2) Switch Perspectives: Kickstart your creativity by taking a new perspective on a paragraph, scene, or project. Write from the perspective of a different character or a different narrative voice. Challenge yourself further by writing from the perspective of an object, animal, or imaginary entity. Have fun!
3) WW[_]D?: Draw on your favourite creators to inspire you. How would Toni Morrison describe this setting? How would Carrianne Leung? What would happen next in a Matthew J. Trafford story, a Gary Barwin novel, or a Kelly Reichert movie? This approach opens new pathways, and you are inevitably going to inflect these guiding lenses with your own vision and style."
"Write about what you know. Write about what scares you. Do not fear the silence. Do not fear the beauty and the pain. Let your novel rest and reread it as a merciless stranger. Don’t hesitate to throw away a good part of it if the stranger in you tells you to do so. A good novel is not just what you write but what you throw away."—Rima Elkouri, author of
Manam (Mawenzi House)
Photo credit Linda Stenson
"What advice to offer writers? Encouragement, for starters. And the following.
Prompts are fun exercises, but mostly a waste of time for a serious writer. If I said: Write about how an aging couple, the woman deaf and the husband blind, manage to run a shelter for stray cats in downtown Toronto. Possible. But not so much for someone wanting to write about teenagers living in Skookumchuck. Only write about what grabs you.
Related to this is the obstacle all writers face, that being to write something that attracts readers. Your first audience is yourself. If what you write doesn’t thrill you it won’t thrill anyone else either. As my friend John Lent once said: Write until you startle yourself, until you approach the cusp of wonder." —Bill Stenson, author of
Half Brothers and Other Stories (Mother Tongue Publishing)
Photo credit Ritche Perez
"Here are a few bits and pieces of writing advice:
If I’ve been working on a piece for a long time, there’s usually a phase where I “can’t see it” anymore – the piece starts to bother me because I’m so close to it, I can’t see what I like about it anymore. When this happens, I put it down and forget about it; I’ll set a “pick-up” date and put it out of my mind until then.
I compare it to trying to find the best way to rearrange living room furniture in an old house. If the room hasn’t changed in twenty years. It can be a struggle to see the actual space and consider how it works best. It’s usually a good idea to shut the door on the room or clear out all the furniture so you’re not reminded of what used to go where. With writing, when the “pick-up” time comes, I’m able to see the piece with “fresh eyes.” I can see more clearly what works and what doesn’t and I get to visit the characters again. It’s one of the most pleasurable parts of writing for me.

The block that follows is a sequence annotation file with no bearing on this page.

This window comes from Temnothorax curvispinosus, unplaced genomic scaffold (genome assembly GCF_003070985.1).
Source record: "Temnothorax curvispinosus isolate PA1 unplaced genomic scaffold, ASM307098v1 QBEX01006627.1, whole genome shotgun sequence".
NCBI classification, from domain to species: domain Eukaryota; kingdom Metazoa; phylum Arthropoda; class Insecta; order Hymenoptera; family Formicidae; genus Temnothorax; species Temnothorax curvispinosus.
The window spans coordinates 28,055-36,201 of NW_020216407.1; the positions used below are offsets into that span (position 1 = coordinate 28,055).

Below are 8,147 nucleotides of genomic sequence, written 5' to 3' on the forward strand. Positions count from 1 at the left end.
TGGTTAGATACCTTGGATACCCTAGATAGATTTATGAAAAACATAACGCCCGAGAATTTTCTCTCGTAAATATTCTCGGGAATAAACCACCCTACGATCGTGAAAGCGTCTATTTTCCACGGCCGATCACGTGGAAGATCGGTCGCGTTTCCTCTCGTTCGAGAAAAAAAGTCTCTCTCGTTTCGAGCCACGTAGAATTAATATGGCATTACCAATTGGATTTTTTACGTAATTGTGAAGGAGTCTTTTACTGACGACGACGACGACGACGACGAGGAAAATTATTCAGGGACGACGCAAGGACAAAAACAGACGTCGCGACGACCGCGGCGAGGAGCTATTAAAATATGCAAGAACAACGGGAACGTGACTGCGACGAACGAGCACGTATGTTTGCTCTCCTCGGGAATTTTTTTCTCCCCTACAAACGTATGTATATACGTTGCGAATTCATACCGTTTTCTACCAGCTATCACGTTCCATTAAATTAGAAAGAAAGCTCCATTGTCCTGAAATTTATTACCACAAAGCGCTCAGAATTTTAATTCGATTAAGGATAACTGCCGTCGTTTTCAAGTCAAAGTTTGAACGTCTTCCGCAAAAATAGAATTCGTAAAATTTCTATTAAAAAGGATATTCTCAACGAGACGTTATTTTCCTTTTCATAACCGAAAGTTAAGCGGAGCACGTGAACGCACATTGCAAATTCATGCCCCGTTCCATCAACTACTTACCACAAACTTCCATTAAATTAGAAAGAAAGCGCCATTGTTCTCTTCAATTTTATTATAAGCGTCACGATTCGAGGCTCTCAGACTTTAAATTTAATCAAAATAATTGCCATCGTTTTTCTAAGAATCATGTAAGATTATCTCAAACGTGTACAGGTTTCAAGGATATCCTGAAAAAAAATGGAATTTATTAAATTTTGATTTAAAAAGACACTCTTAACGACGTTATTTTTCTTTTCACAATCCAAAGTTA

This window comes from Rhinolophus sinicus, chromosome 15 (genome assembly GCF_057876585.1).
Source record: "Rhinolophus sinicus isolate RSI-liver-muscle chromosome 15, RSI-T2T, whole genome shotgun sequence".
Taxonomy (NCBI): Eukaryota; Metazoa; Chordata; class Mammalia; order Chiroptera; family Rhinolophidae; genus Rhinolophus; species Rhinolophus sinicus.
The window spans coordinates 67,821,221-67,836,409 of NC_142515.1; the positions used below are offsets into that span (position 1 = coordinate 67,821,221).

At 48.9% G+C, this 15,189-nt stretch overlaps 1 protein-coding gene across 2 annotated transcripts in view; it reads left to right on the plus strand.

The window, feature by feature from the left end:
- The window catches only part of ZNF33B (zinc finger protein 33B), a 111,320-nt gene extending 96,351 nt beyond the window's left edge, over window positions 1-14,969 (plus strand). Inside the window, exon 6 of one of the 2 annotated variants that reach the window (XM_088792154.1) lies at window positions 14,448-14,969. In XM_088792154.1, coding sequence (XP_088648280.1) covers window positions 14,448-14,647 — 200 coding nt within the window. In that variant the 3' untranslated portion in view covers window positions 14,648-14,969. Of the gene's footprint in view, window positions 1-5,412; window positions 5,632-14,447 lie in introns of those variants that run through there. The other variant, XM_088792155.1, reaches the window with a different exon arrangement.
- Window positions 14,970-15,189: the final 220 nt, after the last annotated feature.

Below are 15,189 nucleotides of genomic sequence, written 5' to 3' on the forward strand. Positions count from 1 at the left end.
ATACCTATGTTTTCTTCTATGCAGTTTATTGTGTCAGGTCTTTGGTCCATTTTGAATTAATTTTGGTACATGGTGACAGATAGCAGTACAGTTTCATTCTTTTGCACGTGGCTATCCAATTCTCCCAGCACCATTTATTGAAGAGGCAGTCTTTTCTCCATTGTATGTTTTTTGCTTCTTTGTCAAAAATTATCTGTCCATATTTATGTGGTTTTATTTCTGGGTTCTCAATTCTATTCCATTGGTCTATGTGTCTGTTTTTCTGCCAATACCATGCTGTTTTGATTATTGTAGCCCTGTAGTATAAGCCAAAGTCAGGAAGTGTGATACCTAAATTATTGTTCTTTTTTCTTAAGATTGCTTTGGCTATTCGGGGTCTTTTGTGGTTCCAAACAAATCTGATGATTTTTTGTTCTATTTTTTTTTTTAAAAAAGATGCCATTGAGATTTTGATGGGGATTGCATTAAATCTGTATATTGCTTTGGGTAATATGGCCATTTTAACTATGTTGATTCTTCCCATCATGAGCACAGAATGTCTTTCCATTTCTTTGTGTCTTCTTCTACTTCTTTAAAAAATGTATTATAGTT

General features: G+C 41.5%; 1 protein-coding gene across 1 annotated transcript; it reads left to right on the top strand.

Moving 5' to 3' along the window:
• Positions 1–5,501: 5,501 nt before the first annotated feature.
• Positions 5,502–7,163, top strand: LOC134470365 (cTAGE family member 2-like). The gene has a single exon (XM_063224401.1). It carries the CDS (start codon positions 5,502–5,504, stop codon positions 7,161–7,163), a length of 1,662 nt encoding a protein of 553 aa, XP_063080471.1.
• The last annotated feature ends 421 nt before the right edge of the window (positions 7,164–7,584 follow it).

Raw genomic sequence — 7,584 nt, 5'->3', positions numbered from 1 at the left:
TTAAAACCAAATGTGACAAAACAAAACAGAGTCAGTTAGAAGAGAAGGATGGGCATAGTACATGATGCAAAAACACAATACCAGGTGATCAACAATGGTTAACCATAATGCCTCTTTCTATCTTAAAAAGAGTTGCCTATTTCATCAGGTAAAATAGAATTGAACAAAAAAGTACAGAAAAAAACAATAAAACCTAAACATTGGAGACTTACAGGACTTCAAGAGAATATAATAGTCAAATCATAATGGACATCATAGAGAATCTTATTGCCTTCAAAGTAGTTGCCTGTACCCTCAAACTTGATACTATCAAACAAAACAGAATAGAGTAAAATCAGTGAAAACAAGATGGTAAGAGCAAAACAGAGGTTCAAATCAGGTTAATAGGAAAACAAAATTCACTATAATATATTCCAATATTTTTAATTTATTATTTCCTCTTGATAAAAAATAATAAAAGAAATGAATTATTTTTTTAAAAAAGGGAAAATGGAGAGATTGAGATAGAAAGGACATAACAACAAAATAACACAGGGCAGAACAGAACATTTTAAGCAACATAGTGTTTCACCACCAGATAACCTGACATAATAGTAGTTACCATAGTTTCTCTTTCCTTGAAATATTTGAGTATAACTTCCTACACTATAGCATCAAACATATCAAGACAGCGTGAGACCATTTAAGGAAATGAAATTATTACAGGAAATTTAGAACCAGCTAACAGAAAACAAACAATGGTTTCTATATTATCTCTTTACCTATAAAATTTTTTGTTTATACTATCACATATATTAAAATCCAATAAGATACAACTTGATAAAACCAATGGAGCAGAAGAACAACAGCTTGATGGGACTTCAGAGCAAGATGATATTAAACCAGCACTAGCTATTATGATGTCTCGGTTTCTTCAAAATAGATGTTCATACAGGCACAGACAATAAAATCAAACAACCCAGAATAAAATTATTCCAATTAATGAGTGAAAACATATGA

Be a collector. Have somewhere like a note app on your phone or an actual notebook where you can jot down bits of dialogue, phrases, descriptions, possible character names, good words, dreams, anecdotes, current events. Give your memory a break by making a pantry of ideas you can raid regularly. When you’re looking for writing ideas, you’ve already made a collection of things that stood out to you.
Read widely across genres, forms, and points of view that are different than yours. Expose yourself to lots of ideas and approaches. If you were learning to be a chef, limiting yourself to understanding one type of cuisine or one kind of meal wouldn’t give you much range. Don’t do it with writing."
"A bright September morning, Ramona contemplated the tiny courtyard hardly discernible from the twenty-seventh floor and decided that it would the perfect place to rest. All she had to do was climb on the windowsill and lean forward. Slightly.
When asked how the author would approach this prompt?
I would get Ramona on the windowsill.
With heart pumping and body shaking, she would recall key moments in her life (this would constitute the bulk of the novel, which would culminate in the reasons why she's contemplating suicide).
She would decide to either lean forward (slightly) and die or climb down and live."
—Carmen Rodríguez, author of
Atacama (Roseway Publishing)
Photo credit Vincenzo Pietropaolo
"When doing research for your novel (especially if it’s historical fiction), read any histories, biographies or novels you can find on the period you’re writing about. Then, as you read, use a blank sheet of paper for a bookmark. When you find a useful fact you might want to use in your writing, draw a line in the column next to the relevant text and note the page number on the blank sheet and add a few minimal words to indicate the subject, such as ‘food of the period,’ or ‘dress of the times’ or so on. Then, when writing your novel, keep these sheets handy for quick reference." —Mark Frutkin, author of The Artist & the Assassin(The Porcupine's Quill)
"Recognize the power of places and things. It doesn’t matter whether it’s a landscape or a kitchen, the setting of your work should always be carefully considered for its resonances and carefully tuned and augmented to let you hear the harmony or discord of those resonances. Look around the room. Every object is a symbol. No cigar is ever just a cigar. On the other hand, if you allow it into your novel, it had better be a real cigar first and foremost, and the baby smoking it had better know her cigars." —Lee Gowan, author of The Beautiful Place(Thistledown Press)
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Thanks to all the writers for their advice, and good luck to all those taking part in NaNoWriMo this year!